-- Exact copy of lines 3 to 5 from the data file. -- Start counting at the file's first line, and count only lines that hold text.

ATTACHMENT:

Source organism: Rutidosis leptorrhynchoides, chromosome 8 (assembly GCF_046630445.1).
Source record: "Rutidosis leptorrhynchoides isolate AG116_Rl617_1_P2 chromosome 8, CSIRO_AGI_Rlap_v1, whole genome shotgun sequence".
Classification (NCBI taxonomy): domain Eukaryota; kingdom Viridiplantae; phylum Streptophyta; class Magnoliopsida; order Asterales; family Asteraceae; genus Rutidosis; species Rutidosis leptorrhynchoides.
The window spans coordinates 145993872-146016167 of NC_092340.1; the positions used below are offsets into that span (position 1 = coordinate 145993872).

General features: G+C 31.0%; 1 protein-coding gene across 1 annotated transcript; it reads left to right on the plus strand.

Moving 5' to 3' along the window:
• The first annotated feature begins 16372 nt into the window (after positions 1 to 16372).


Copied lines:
Classification (NCBI taxonomy): domain Eukaryota; kingdom Viridiplantae; phylum Streptophyta; class Magnoliopsida; order Asterales; family Asteraceae; genus Rutidosis; species Rutidosis leptorrhynchoides.
The window spans coordinates 145993872-146016167 of NC_092340.1; the positions used below are offsets into that span (position 1 = coordinate 145993872).

General features: G+C 31.0%; 1 protein-coding gene across 1 annotated transcript; it reads left to right on the plus strand.